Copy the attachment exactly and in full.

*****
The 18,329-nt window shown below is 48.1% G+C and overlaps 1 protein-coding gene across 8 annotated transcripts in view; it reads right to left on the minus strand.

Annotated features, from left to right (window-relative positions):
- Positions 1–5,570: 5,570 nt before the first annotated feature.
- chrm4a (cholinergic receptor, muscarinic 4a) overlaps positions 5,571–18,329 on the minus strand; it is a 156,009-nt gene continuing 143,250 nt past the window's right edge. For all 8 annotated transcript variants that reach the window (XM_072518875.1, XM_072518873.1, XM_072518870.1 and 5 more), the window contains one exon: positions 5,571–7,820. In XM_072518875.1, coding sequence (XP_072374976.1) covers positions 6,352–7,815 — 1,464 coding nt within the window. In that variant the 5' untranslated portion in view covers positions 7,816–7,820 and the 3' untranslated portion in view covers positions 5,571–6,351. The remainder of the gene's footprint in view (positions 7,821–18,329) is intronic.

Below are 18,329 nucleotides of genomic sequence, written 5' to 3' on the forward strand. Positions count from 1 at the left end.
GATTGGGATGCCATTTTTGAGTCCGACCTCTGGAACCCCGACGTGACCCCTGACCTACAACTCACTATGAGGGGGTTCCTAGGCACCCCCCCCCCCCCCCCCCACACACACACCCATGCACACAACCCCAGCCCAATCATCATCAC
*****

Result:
The 18,329-nt window shown below is 48.1% G+C and overlaps 1 protein-coding gene across 8 annotated transcripts in view; it reads right to left on the minus strand.

Annotated features, from left to right (window-relative positions):
- Positions 1–5,570: 5,570 nt before the first annotated feature.
- chrm4a (cholinergic receptor, muscarinic 4a) overlaps positions 5,571–18,329 on the minus strand; it is a 156,009-nt gene continuing 143,250 nt past the window's right edge. For all 8 annotated transcript variants that reach the window (XM_072518875.1, XM_072518873.1, XM_072518870.1 and 5 more), the window contains one exon: positions 5,571–7,820. In XM_072518875.1, coding sequence (XP_072374976.1) covers positions 6,352–7,815 — 1,464 coding nt within the window. In that variant the 5' untranslated portion in view covers positions 7,816–7,820 and the 3' untranslated portion in view covers positions 5,571–6,351. The remainder of the gene's footprint in view (positions 7,821–18,329) is intronic.

Below are 18,329 nucleotides of genomic sequence, written 5' to 3' on the forward strand. Positions count from 1 at the left end.
GATTGGGATGCCATTTTTGAGTCCGACCTCTGGAACCCCGACGTGACCCCTGACCTACAACTCACTATGAGGGGGTTCCTAGGCACCCCCCCCCCCCCCCCCCACACACACACCCATGCACACAACCCCAGCCCAATCATCATCAC